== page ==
Sir William Crookes (June 17, 1832 – April 4, 1919) was an English chemist and physicist who attended the Royal College of Chemistry, in London, and worked on spectroscopy. He was a pioneer in the development of vacuum tubes, inventing the Crookes tube, and was controversial in his advocacy of research into psychic abilities and other paranormal phenomena.
Address to the Society for Psychical Research (1897) 
- Address as President to the Society for Psychical Research (29 January 1897), published in Proceedings of the Society for Psychical Research, Vol. XII (March 1897), p. 338
- The task I am called upon to perform today is to my thinking by no means a merely formal or easy matter. It fills me with deep concern to give an address, with such authority as a president's chair confers, upon a science which, though still in a purely nascent stage, seems to me at least as important as any other science whatever. Psychical science, as we here try to pursue it, is the embryo of something which in time may dominate the whole world of thought. This possibility — nay, probability — does not make it the easier to me now. Embryonic development is apt to be both rapid and interesting; yet the Prudent man shrinks from dogmatizing on the egg until he has seen the chicken.
- The most helpful quality which has aided me in psychical problems and has made me lucky in physical discoveries (sometimes of rather unexpected kinds) has simply been my knowledge — my vital knowledge, if I may so term it — of my own ignorance.
Most students of nature sooner or later pass through a process of writing off a large percentage of their supposed capital of knowledge as a merely illusory asset. As we trace more accurately certain familiar sequences of phenomena we begin to realize how closely these sequences, or laws, as we call them, are hemmed round by still other laws of which we can form no notion. With myself this writing off of illusory assets has gone rather far and the cobweb of supposed knowledge has been pinched (as some one has phrased) into a particularly small pill.
- I am not disposed to bewail the limitations imposed by human ignorance. On the contrary, I feel ignorance is a healthful stimulant; and my enforced conviction that neither I nor anyone can possibly lay down beforehand what does not exist in the universe, or even what is not going on all round us everyday of our lives, leaves me with a cheerful hope that something very new and very arresting may turn up anywhere at any minute. … I shall try to utilize this temper of mind today by clearing away, so far as I can, certain presuppositions, on one side or on the other, which seem to me to depend upon a too hasty assumption that we know more about the universe than as yet we really can know.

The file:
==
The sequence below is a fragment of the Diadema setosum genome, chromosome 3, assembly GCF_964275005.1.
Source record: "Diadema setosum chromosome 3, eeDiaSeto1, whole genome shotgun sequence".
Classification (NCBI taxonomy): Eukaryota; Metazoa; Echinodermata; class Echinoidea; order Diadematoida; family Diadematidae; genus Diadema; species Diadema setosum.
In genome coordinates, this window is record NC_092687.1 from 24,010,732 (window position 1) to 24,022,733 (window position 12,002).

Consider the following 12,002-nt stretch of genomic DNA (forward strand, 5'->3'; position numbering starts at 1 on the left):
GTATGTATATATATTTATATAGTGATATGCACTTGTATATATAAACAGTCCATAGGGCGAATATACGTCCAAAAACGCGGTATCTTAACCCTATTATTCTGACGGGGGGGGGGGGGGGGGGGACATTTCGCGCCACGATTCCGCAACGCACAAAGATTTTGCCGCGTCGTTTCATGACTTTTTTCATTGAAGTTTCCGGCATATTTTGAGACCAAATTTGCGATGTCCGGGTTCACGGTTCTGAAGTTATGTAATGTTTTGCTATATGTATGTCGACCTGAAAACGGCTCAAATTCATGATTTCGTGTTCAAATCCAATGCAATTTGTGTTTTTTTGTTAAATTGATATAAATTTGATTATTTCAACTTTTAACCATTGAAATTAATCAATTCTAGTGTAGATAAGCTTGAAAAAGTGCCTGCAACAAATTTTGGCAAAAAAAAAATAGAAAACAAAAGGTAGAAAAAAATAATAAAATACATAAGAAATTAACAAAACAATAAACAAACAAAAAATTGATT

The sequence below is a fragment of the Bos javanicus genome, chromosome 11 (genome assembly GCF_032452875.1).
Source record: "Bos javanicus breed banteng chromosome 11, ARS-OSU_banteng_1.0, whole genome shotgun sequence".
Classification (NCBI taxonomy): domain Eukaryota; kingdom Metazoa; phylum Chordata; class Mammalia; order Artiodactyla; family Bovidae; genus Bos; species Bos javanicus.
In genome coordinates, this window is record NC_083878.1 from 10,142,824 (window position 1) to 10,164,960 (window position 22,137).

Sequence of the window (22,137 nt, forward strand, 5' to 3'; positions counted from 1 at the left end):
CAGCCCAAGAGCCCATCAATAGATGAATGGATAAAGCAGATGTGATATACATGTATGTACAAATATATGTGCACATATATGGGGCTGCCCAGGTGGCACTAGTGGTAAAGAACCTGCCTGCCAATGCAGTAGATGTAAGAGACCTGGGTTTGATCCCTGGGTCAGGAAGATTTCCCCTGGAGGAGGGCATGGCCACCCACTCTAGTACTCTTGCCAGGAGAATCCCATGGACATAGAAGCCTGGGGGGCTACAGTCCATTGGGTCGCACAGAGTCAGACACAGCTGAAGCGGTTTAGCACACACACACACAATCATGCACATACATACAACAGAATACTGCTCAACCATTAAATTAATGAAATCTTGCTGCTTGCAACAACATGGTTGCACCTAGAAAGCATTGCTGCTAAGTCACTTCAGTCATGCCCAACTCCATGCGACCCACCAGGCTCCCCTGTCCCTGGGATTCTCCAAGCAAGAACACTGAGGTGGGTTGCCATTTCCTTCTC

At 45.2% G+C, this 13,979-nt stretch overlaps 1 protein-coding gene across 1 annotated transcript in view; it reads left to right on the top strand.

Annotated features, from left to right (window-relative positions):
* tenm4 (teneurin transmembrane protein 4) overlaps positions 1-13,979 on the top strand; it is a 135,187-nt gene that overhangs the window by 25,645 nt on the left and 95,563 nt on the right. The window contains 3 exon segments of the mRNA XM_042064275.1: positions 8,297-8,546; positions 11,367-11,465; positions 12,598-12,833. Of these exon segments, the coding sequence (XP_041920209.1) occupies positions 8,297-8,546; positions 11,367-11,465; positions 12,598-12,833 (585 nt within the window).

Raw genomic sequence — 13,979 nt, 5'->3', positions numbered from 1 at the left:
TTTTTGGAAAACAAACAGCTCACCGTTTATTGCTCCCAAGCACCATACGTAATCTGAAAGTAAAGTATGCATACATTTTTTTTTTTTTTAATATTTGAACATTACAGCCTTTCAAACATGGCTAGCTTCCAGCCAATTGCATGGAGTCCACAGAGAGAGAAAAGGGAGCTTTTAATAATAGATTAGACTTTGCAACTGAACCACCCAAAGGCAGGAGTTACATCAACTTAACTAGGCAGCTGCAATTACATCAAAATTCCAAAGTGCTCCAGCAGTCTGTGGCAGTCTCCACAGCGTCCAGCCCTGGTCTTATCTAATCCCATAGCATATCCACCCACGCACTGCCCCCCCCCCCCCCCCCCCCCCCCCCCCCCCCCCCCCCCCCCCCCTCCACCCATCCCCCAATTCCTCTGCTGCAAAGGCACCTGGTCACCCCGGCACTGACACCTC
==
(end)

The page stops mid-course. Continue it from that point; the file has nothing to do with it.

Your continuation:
- I will point out a curious, inveterate, and widespread illusion — the illusion that our earthly bodies are a kind of norm of humanity, so that ethereal bodies, if such there be, must correspond to them in shape and size.
When we take a physical view of a human being in his highest form of development, he is seen to consist essentially of a thinking brain, the brain itself, among its manifold functions, being a transformer whereby intelligent will power is enabled to react on matter. To communicate with the external world, the brain requires organs by which it can be transported from place to place, and other organs by means of which energy is supplied to replace that expended in the exercise of its own special functions.
- The human creature represents the most perfect thinking and acting machine yet evolved on this earth, developing through countless ages in strict harmony with the surrounding conditions of temperature, atmosphere, light, and gravitation. The profound modifications in the human frame, which any important alteration in either of these factors would occasion, are strangely unconsidered. It is true there have been questionings as to the effects that might be occasioned by changes in temperature and atmospheric composition, but possible variations in gravitation seem almost to have escaped notice. The human body, which long experience and habit have taught us to consider in its highest development as the perfection of beauty and grace — "formed in the image of God " — is entirely conditioned by the strength of gravitation on this globe. So far as has been possible to ascertain, the intensity of gravity has not varied appreciably within those geologic ages covering the existence of animated thinking beings.